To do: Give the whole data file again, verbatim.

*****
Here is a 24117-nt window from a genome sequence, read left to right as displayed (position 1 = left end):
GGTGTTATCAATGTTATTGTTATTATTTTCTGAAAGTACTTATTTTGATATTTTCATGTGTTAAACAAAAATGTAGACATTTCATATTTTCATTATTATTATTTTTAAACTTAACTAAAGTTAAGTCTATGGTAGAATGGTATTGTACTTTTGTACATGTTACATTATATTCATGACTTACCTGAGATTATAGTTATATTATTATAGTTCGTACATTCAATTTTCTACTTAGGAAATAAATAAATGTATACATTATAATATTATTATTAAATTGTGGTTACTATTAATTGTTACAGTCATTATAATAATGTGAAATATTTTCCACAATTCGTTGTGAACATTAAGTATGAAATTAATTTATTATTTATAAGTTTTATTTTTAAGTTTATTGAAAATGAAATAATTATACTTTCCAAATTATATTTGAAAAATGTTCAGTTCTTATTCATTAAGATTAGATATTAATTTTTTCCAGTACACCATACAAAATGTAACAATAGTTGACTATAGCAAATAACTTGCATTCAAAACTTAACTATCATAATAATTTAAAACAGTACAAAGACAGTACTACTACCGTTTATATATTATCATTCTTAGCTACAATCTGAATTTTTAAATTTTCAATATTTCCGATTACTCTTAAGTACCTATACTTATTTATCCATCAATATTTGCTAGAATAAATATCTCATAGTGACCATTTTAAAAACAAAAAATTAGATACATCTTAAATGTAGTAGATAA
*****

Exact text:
Here is a 24117-nt window from a genome sequence, read left to right as displayed (position 1 = left end):
GGTGTTATCAATGTTATTGTTATTATTTTCTGAAAGTACTTATTTTGATATTTTCATGTGTTAAACAAAAATGTAGACATTTCATATTTTCATTATTATTATTTTTAAACTTAACTAAAGTTAAGTCTATGGTAGAATGGTATTGTACTTTTGTACATGTTACATTATATTCATGACTTACCTGAGATTATAGTTATATTATTATAGTTCGTACATTCAATTTTCTACTTAGGAAATAAATAAATGTATACATTATAATATTATTATTAAATTGTGGTTACTATTAATTGTTACAGTCATTATAATAATGTGAAATATTTTCCACAATTCGTTGTGAACATTAAGTATGAAATTAATTTATTATTTATAAGTTTTATTTTTAAGTTTATTGAAAATGAAATAATTATACTTTCCAAATTATATTTGAAAAATGTTCAGTTCTTATTCATTAAGATTAGATATTAATTTTTTCCAGTACACCATACAAAATGTAACAATAGTTGACTATAGCAAATAACTTGCATTCAAAACTTAACTATCATAATAATTTAAAACAGTACAAAGACAGTACTACTACCGTTTATATATTATCATTCTTAGCTACAATCTGAATTTTTAAATTTTCAATATTTCCGATTACTCTTAAGTACCTATACTTATTTATCCATCAATATTTGCTAGAATAAATATCTCATAGTGACCATTTTAAAAACAAAAAATTAGATACATCTTAAATGTAGTAGATAA